The killings of George Floyd, Breonna Taylor, Tony McDade, and countless others have shown yet again that without drastic action, the police will continue to carry out racist violence.

Massachusetts is not immune. To achieve justice for the victims of police violence – and for all Black and Brown people in the Commonwealth – we must radically rethink the role of the police in our society.

Tell your lawmakers to invest in our communities – not the police – and introduce radical reforms to prevent continued police violence.

Message Recipients:

State Senators

State Representatives

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As your constituent, I urge you to enact bold systemic changes to address the structural racism and inequality at the root of police brutality. Here are two specific things you can do. (1) Cosponsor “An Act relative to saving black lives and transforming public safety” (HD5128/SD2968) filed by Rep. Liz Miranda and Sen. Cynthia Creem; and (2) Support and pass “An Act to secure civil rights through the courts of the Commonwealth” (H.3277) filed by Rep. Michael Day.

I have been heartened to see so many Massachusetts leaders voice support for and solidarity with people around the country and across the Commonwealth mourning and protesting the deaths of George Floyd, Breonna Taylor, Ahmaud Arbery, and countless others. It is deeply disturbing to see police violence against Black communities front and center yet again, together with the communal anguish over lives needlessly lost.

We’ve been here before, and unless we use this moment to enact sweeping changes to end systemic police violence, it will keep happening.

I urge you to pass legislation that will do the following:

First, we need to invest in our communities and direct resources where they’re really needed: ensuring public health and economic security. Many of us have been shocked by the stark contrast of images of local police in expensive, military-grade gear while essential health workers still struggle to find proper protective equipment as they battle COVID-19. If we continue to underfund essential services, more despair, more injustice, and more unrest will follow.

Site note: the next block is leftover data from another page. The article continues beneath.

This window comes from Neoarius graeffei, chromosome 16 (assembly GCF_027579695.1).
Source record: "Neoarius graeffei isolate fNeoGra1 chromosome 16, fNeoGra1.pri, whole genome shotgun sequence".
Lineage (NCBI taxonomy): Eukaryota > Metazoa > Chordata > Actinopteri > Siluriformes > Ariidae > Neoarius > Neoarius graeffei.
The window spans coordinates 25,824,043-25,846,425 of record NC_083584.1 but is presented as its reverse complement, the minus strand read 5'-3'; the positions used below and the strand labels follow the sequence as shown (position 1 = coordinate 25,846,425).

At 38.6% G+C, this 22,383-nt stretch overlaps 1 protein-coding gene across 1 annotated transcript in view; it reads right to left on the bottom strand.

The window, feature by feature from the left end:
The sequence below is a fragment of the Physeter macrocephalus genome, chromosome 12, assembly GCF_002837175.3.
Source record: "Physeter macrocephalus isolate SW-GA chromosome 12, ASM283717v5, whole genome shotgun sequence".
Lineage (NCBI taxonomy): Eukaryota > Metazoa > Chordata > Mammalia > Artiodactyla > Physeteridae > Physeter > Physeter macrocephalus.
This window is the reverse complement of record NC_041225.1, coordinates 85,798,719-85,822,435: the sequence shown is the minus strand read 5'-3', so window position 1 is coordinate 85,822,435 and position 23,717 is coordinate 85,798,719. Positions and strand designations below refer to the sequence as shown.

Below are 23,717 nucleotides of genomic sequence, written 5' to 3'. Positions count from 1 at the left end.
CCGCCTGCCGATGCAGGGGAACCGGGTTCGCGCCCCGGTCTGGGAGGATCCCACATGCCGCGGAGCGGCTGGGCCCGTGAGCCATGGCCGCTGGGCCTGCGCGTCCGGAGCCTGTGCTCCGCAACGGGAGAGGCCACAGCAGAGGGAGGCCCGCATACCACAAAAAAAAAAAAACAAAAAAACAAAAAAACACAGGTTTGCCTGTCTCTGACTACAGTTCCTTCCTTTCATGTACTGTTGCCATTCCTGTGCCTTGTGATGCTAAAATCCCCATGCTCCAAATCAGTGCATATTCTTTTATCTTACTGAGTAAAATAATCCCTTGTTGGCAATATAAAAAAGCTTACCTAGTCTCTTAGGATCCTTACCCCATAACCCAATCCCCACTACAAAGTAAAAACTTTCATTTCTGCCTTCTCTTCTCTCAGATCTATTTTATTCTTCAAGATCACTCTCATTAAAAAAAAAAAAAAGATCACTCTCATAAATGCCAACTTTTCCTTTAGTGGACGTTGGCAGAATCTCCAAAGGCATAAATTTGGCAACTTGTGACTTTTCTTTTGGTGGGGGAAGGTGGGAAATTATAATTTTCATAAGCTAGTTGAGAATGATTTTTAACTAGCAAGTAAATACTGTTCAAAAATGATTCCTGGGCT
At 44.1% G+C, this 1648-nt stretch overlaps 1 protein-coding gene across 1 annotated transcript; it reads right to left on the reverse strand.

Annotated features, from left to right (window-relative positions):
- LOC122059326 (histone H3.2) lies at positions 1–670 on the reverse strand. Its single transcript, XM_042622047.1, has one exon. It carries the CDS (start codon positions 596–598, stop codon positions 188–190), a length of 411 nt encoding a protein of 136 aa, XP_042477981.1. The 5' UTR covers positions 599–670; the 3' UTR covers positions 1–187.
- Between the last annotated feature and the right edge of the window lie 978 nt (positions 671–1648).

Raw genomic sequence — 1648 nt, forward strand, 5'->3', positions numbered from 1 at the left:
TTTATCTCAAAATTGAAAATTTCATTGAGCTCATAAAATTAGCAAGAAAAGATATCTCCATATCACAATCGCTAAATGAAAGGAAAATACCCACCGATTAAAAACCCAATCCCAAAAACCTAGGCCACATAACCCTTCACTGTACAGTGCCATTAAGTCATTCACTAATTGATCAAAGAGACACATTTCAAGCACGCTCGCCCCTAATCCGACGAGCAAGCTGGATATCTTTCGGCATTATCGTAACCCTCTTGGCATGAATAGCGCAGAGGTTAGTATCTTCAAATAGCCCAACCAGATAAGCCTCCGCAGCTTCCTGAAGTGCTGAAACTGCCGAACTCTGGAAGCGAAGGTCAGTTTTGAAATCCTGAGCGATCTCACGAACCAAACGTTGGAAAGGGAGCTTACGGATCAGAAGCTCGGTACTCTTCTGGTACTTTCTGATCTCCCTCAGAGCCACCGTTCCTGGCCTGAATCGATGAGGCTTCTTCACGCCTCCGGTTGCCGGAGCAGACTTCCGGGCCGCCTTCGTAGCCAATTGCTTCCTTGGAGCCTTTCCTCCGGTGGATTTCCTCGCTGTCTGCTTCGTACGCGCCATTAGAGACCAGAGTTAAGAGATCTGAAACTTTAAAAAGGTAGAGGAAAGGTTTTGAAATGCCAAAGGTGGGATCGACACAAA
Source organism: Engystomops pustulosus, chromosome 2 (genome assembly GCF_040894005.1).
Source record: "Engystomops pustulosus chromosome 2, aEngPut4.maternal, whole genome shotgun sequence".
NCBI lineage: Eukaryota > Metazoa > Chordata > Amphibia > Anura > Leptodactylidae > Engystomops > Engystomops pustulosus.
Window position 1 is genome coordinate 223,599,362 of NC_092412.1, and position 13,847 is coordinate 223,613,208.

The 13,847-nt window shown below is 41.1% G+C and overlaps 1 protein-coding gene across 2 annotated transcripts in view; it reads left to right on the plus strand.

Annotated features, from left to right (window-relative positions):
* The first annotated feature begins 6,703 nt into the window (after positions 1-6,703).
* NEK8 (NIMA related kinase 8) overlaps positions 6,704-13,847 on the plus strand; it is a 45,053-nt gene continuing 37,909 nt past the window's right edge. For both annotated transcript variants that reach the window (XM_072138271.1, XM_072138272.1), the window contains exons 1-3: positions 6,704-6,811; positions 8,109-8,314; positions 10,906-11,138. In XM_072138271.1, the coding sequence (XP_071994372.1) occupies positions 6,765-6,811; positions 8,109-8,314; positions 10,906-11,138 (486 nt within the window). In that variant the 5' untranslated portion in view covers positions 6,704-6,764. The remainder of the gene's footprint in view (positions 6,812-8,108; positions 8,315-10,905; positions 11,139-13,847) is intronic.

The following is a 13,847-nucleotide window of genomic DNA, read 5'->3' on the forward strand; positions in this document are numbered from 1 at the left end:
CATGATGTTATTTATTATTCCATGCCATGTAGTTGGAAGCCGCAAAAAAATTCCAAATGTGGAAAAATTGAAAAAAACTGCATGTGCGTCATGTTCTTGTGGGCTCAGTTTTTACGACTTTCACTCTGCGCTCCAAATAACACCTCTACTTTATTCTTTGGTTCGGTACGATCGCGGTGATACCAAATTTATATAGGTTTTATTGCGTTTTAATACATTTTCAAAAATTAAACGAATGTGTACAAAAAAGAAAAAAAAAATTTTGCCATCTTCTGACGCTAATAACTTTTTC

Second, reform police practices. Black people should not live in fear of being shot and killed by the police. Yet time and again we’ve seen police officers escalate routine interactions like traffic stops and kill people who pose no threat. We need strict new legal standards that require police to deescalate first, use force only as a last resort, and make sure any use of force is proportional to the situation. We need to ban chokeholds, no-knock warrants, and other violent tactics that lead to the death of civilians. And crucially, police need to be fully transparent and provide full reporting on incidents that result in injury or death. The Black & Latino Legislative Caucus has called for passage of legislation to end excessive use of force, which was newly introduced on June 10. Please cosponsor “An Act relative to saving black lives and transforming public safety,” (HD5128/SD2968) filed by Rep. Miranda in the House and Sen. Creem in the Senate.

Finally, restore accountability for civil rights violations. Our legal system makes it nearly impossible to hold police officers accountable for acts of gratuitous violence. Qualified immunity prevents police officers from being held liable for civil rights violations, even when the violations are obvious. We can’t prevent abuse if police officers face no consequences for their actions. We need to fix this broken policy, and I urge you to do so by supporting and swiftly passing H.3277, “An Act to secure civil rights through the courts of the Commonwealth.”

I urge you to support these crucial reforms.


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